Jonathan Udell, attorney at Rose Law Group, talks with PV Independent about the legal impact of recreational cannabis

By Terrance Thorton | Paradise Valley Independent

Both cannabis and legal advocates confirm the Arizona Supreme Court is considering when and how the expunging process will work; however, serious felony offenses including charges of trafficking and local distribution are ineligible.

“I think the primary initial impact is the courts are going to be flooded with requests to expunge,” said Jonathan Udell, an attorney at the Scottsdale-based Rose Law Group’s cannabis department.

“We are talking about low-level crimes, very small, negligible amounts of marijuana … this will do a great deal to promoting justice and correcting wrongs. Based on my research, we estimate there are 12,000 Arizona residents who could apply.”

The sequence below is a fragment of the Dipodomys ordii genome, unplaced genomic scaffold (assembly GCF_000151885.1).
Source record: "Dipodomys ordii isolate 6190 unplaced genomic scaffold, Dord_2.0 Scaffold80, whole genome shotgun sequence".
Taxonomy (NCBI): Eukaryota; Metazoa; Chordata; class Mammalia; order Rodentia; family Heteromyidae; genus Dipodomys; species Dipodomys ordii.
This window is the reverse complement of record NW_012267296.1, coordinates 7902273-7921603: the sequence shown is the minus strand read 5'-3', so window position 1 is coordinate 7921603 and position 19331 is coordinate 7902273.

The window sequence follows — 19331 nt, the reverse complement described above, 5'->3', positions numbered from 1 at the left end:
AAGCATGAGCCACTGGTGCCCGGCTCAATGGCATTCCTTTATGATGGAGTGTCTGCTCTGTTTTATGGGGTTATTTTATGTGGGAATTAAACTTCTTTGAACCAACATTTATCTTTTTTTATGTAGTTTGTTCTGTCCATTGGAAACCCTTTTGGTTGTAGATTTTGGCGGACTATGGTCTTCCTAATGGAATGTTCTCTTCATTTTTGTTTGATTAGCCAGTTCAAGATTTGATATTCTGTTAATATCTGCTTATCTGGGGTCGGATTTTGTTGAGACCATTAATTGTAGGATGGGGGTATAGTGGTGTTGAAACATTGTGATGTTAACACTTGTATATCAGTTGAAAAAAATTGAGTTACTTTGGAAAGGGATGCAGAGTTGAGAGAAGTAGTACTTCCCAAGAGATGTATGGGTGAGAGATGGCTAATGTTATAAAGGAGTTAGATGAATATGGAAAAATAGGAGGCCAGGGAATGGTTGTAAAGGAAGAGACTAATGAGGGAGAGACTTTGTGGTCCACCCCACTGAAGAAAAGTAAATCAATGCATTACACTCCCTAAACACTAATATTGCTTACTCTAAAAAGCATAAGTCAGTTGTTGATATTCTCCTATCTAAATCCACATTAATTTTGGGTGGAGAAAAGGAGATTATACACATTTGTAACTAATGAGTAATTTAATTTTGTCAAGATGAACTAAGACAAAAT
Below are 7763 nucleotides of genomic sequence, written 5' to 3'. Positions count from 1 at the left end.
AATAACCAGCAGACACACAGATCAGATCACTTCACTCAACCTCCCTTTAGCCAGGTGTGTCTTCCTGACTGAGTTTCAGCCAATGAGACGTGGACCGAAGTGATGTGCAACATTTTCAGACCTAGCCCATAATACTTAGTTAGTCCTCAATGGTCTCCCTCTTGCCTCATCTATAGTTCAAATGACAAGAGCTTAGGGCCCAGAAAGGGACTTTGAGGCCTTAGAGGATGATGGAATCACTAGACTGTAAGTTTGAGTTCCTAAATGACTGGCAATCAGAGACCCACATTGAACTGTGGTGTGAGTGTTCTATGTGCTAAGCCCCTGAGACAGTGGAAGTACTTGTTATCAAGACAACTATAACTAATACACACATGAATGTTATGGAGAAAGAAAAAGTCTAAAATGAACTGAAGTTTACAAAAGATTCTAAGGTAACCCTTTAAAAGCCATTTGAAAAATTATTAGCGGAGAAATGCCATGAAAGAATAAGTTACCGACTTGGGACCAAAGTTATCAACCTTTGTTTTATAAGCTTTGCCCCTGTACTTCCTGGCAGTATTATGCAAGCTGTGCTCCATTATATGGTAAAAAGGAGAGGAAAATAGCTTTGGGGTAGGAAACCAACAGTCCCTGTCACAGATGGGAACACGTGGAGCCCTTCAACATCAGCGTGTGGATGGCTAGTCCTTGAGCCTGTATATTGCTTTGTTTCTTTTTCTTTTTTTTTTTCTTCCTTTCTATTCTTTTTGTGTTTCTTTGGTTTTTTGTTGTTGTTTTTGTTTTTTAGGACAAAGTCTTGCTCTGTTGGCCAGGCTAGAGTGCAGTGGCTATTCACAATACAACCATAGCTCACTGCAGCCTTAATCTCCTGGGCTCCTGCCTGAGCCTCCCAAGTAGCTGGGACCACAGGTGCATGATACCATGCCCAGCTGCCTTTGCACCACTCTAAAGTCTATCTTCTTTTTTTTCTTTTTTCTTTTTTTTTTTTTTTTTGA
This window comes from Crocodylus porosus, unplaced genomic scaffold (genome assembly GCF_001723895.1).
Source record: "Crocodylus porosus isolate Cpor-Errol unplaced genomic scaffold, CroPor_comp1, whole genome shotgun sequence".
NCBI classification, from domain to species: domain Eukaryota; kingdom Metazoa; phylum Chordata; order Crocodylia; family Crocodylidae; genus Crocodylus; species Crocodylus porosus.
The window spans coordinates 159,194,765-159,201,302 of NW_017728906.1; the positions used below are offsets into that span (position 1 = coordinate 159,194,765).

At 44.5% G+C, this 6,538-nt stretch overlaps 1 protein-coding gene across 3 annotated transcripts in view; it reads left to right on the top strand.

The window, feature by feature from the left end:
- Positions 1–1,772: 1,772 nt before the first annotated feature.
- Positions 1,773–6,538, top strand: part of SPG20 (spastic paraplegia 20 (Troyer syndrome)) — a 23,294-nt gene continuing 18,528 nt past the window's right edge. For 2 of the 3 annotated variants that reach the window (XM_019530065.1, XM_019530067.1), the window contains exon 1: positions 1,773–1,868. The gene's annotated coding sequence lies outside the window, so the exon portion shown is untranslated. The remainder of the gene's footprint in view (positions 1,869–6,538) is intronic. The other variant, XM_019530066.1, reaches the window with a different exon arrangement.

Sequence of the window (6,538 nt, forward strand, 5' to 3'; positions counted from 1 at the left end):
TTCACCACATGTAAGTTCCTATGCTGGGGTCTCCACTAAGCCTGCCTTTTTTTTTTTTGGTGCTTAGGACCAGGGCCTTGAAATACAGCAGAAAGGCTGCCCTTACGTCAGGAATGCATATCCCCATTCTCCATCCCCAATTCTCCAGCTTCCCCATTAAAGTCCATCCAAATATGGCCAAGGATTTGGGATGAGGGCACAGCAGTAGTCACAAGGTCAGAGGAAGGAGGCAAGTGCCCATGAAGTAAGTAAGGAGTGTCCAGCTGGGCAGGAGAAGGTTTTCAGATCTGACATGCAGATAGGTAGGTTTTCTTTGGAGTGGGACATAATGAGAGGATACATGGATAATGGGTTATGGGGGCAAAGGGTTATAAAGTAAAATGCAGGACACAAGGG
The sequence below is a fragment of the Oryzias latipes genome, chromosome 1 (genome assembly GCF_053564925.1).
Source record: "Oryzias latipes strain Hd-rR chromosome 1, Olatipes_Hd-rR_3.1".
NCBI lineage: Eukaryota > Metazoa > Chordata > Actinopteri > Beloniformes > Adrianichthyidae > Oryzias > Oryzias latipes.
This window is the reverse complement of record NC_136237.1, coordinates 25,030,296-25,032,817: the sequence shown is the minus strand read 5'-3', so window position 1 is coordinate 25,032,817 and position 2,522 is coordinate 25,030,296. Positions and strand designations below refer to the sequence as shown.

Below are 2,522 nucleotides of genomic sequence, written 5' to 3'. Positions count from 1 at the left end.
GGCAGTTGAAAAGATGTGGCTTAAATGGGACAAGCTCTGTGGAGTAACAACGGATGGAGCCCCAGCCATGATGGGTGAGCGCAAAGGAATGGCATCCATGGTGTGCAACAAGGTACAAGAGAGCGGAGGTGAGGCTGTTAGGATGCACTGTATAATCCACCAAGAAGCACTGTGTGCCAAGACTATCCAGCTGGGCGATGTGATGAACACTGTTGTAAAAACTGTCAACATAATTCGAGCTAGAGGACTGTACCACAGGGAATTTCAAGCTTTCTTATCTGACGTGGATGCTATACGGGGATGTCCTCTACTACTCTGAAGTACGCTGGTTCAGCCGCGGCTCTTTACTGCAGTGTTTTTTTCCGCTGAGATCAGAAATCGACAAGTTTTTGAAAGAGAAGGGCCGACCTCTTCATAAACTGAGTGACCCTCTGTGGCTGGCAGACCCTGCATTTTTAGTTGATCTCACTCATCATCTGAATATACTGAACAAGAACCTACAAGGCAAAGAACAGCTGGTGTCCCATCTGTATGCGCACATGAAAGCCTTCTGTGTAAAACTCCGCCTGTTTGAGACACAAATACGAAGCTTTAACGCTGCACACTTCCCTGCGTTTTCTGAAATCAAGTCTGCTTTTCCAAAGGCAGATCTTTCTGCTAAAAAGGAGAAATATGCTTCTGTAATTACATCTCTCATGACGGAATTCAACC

From a law enforcement perspective, Mr. Udell opines, more resources can be dedicated to more serious issues at hand.

“A secondary effect is that there will be more money spent on actual law enforcement. More money to dedicate and prevent violent offenses unlike simple marijuana offenses,” he explained. “We will see some restorative justice with respect to expungement and more efficient use of our tax dollars, but when it comes to federal laws it is still illegal.”

Mr. Udell points out at the moment, as described in the language of Prop. 207, a marijuana offender ultimately may have to petition the specific court of the then-offense.